Cocteau's experiments with the human voice peaked with his 1930 play La Voix humaine (The Human Voice). The story involves one woman on stage speaking on the telephone with her (invisible and inaudible) departing lover, who is leaving her to marry another woman. The telephone proved to be the perfect prop for Cocteau to explore his ideas, feelings, and "algebra" concerning human needs and realities in communication. Cocteau acknowledged in the introduction to the script that the play was motivated, in part, by complaints from his actresses that his works were too writer/director-dominated and gave the players little opportunity to show off their full range of talents. La Voix humaine was written, in effect, as an extravagant aria for Madame Berthe Bovy. Before came Orphée, later turned into one of his more successful films; after came La Machine infernale, arguably his most fully realized work of art.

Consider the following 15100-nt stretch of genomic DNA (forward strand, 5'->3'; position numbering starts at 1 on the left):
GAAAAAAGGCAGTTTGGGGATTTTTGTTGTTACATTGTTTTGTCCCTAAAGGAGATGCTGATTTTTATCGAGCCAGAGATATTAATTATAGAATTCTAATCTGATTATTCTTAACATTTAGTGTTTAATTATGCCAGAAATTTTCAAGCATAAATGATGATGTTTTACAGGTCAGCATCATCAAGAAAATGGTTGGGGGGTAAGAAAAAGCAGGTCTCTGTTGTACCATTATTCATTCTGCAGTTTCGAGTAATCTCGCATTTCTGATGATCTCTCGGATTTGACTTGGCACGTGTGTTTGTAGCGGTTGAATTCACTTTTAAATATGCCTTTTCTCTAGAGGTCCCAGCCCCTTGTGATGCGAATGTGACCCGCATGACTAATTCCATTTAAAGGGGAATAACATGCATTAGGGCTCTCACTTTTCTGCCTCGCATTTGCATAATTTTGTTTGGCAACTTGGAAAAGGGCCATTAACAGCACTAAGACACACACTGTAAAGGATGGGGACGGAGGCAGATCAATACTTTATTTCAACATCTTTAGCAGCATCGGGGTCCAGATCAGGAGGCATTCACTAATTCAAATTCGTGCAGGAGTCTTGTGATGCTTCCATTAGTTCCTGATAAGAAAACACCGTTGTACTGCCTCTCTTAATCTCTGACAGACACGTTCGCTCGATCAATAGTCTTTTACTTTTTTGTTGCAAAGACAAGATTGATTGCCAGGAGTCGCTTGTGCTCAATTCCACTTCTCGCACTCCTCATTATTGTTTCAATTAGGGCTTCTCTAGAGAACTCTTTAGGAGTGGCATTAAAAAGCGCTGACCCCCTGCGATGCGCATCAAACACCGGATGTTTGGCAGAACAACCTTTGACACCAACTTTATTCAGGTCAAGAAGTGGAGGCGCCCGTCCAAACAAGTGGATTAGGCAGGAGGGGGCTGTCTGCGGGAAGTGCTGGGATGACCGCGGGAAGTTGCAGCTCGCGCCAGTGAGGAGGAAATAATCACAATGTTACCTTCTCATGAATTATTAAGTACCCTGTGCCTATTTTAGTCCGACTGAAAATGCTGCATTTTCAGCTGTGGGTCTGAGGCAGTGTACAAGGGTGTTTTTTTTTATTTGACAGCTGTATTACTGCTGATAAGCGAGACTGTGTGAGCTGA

La Voix humaine is deceptively simple — a woman alone on stage for almost one hour of non-stop theatre speaking on the telephone with her departing lover. It is full of theatrical codes harking back to the Dadaists' Vox Humana experiments after World War One, Alphonse de Lamartine's La Voix humaine, part of his larger work Harmonies poétiques et religieuses and the effect of the creation of the Vox Humana ("voix humaine"), an organ stop of the Regal Class by Church organ masters (late 16th century) that attempted to imitate the human voice but never succeeded in doing better than the sound of a male chorus at a distance. Reviews varied at the time and since but whatever the critique, the play represents Cocteau's state of mind and feelings towards his actors at the time: on the one hand, he wanted to spoil and please them; on the other, he was fed up by their diva antics and was ready for revenge. It is also true that none of Cocteau's works has inspired as much imitation: Francis Poulenc's opera La voix humaine, Gian Carlo Menotti's "opera buffa" The Telephone and Roberto Rossellini's film version in Italian with Anna Magnani L'Amore (1948). There has also been a long line of interpreters including Simone Signoret, Ingrid Bergman and Liv Ullmann (in the play) and Julia Migenes, Denise Duval, Renata Scotto, Anja Silja and Felicity Lott (in the opera).